Inside the New 21c Museum Hotel Lexington

By Kelsey Ogletree, March 24, 2016

JenniferLanding her dream job as director of sales and marketing at 21c Museum Hotel Lexington in Kentucky has been four years in the making for Jennifer Davis. Born and raised in Lexington, she headed to New York and New Jersey after graduating with a hospitality degree from the University of Kentucky. When the 21c project was announced back in 2012, “home called,” as Davis puts it, so she applied for the role. Four years later, in late February, the property officially opened in the former First National Bank building, with Davis holding the reins. Davis talked with Connect about the effect she hopes 21c will have on her hometown.

What excites you about this project?

It’s an experience, not a hotel. I worked for Hilton for eight years, and their brand is strong and great, but this is something different. Guests come in and see an art museum and eat wonderful food, and the rooms are so unique. It’s really supporting Kentucky’s brand because [the company] was started in Louisville.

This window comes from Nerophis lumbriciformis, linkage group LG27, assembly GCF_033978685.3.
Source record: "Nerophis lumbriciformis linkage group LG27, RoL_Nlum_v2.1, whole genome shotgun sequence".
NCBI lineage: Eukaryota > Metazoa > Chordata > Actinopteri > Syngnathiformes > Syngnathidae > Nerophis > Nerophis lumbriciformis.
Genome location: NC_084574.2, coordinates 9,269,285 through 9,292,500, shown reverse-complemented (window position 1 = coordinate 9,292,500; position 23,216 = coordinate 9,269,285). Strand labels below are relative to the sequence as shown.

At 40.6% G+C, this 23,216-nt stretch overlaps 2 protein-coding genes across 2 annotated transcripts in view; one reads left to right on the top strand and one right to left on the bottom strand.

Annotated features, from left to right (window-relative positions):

What is the significance of the opening to the city?

Anywhere 21c goes, it’s a catalyst for economic and cultural development. It gets people wanting to be downtown again; that’s the core of 21C’s mission. People are commenting to us, “Oh my gosh, we’re so happy you’re here. Lexington needed you so bad.”

Can you speak to the juxtaposition of a contemporary hotel housed in a 100-year-old building?

It’s kind of cool because when you’re in a guest room, you see contemporary furniture and lines; then you look out the window and you realize [the window is] from 1912. It’s perfectly imperfect. It all reminds people of where they are and what the building once was. We don’t want to take away from that—just enhance it.

What makes your meeting space special?

All the meeting space doubles as an art gallery. We also have the most high-end AV out there: drop-down projectors that come down on an elevator, facial recognition conferencing technologies and things as simple as a lot of outlets where people can plug in their phones.

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